Foreigners are struck by the unruly behaviour of our people on the roads. We take it as a norm when motorcyclists are zigzagging, cars are overtaking from the left and right, harassed pedestrians are crossing roads with their life at risk and no one holds them accountable. These scenes present a picture of an ungoverned state and an undisciplined people. The behaviour at the state level, institutional or individual level portrays the same weaknesses and failing attributes. Of course there are individuals, government and non-government organisations that stand out for adhering to principles and functioning within the confines of the law. But these are few and distinguishable.

The object of stating the obvious and describing the common scene in Pakistan was to emphasise the expanse of our laxity of law and how successive governments are failing to establish its writ in these areas. These drawbacks have a bearing on tourism, business and the culture, thereby affecting the economy and image of the country.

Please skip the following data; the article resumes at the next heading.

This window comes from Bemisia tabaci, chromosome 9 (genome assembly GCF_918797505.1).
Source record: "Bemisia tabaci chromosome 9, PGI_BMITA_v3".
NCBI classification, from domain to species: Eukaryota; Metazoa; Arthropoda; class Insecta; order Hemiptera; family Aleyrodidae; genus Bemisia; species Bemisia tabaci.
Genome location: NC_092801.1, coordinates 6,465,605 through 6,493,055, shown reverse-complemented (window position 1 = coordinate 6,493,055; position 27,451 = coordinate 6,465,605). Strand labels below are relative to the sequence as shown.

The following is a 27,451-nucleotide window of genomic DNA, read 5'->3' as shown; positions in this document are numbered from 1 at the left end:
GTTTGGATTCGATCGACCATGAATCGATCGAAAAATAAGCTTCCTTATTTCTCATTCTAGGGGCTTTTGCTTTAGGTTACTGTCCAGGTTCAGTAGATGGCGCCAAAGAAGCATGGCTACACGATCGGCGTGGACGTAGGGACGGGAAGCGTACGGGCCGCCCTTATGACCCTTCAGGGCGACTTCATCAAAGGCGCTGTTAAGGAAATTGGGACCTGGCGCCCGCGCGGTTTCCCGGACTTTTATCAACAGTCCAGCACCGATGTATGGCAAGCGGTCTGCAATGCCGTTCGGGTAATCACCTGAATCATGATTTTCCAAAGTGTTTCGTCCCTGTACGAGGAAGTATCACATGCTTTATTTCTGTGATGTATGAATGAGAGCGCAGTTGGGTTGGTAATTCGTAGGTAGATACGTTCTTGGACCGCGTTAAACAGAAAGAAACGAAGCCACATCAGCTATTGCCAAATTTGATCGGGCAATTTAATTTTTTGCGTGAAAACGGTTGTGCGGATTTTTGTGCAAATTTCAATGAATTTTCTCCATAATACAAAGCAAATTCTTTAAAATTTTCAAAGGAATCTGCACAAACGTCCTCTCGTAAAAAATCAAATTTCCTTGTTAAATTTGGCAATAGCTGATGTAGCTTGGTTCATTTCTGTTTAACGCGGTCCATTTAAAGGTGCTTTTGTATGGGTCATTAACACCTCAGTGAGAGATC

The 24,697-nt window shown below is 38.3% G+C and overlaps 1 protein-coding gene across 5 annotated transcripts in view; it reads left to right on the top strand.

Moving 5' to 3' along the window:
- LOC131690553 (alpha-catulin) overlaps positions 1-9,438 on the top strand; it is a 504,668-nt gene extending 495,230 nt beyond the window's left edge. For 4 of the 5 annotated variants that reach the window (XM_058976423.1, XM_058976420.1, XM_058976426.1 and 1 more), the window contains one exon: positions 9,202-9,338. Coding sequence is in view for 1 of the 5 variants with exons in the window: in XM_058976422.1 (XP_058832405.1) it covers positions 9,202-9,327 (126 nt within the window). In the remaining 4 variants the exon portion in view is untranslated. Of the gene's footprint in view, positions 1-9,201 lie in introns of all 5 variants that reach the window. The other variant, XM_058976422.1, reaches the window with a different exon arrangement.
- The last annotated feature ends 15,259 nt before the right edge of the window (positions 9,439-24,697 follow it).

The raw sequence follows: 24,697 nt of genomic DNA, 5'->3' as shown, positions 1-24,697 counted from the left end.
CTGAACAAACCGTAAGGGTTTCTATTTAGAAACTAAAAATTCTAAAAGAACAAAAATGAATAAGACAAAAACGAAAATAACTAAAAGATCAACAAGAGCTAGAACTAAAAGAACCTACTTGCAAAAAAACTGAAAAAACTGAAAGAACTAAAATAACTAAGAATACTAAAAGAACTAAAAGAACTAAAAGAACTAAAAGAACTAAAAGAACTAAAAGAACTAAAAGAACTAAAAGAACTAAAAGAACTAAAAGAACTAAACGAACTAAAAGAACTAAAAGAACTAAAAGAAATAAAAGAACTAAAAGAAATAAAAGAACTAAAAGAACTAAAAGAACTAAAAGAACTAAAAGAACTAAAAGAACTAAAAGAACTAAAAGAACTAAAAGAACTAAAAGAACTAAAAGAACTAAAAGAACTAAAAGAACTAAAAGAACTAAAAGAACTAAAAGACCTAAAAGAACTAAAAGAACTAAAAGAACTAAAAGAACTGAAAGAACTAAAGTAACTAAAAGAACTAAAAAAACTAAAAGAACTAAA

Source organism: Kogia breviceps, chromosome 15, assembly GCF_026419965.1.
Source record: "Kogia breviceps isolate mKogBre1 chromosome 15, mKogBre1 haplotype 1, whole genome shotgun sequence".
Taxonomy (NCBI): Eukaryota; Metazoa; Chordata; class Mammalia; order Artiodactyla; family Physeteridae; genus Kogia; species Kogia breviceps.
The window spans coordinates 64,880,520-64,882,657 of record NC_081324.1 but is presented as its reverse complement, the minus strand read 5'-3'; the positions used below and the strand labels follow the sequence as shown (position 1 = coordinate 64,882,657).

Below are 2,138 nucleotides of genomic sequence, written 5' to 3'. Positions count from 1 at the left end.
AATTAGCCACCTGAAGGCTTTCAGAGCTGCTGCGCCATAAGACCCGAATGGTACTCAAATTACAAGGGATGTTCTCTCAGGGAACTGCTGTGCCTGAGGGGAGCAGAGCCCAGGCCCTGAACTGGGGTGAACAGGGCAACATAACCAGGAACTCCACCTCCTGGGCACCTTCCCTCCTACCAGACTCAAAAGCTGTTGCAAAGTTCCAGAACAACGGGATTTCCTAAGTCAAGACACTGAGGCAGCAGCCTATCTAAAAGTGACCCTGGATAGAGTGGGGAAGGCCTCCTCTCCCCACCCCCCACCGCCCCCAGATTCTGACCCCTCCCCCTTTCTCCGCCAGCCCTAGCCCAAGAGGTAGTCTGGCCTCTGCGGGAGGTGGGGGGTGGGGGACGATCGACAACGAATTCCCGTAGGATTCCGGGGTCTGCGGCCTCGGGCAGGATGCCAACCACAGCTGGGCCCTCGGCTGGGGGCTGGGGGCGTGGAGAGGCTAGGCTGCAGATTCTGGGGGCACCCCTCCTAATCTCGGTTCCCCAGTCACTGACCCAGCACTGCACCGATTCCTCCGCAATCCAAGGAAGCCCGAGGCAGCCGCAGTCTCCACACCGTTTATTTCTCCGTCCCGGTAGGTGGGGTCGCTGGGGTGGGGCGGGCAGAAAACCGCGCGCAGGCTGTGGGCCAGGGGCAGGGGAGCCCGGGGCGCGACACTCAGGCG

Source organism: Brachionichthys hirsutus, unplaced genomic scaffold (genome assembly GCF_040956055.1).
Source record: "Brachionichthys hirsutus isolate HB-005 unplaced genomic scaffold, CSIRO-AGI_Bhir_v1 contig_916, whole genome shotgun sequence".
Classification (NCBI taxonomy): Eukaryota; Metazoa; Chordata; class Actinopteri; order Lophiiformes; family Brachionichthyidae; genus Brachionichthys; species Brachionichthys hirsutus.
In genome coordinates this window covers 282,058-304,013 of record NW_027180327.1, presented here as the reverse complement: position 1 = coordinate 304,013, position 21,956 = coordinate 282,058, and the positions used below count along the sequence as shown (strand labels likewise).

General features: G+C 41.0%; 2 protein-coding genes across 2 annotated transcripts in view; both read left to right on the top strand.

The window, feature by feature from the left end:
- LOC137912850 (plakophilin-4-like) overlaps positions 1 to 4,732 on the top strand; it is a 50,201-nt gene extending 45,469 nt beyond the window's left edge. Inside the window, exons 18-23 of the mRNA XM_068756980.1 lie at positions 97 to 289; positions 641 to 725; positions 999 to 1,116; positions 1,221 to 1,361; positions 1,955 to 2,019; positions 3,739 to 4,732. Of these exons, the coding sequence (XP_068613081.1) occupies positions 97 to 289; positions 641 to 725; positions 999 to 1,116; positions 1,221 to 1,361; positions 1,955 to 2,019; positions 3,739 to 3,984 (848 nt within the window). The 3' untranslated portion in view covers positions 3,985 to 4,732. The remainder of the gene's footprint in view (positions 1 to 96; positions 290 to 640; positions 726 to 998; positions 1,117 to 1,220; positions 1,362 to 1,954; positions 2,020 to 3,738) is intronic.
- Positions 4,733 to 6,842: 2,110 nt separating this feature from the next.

Perhaps the government is so involved in pursuing mega corruption cases against previous governments, and dealing with complex economic and foreign policy issues, that these are considered trivial.

The challenges the country faces essentially revolve around the quality of governance and formulation of right policies. The expectation that the PTI government would fare better than its predecessors seems, as yet, an unfulfilled dream.

Published in The Express Tribune, December 25th, 2019.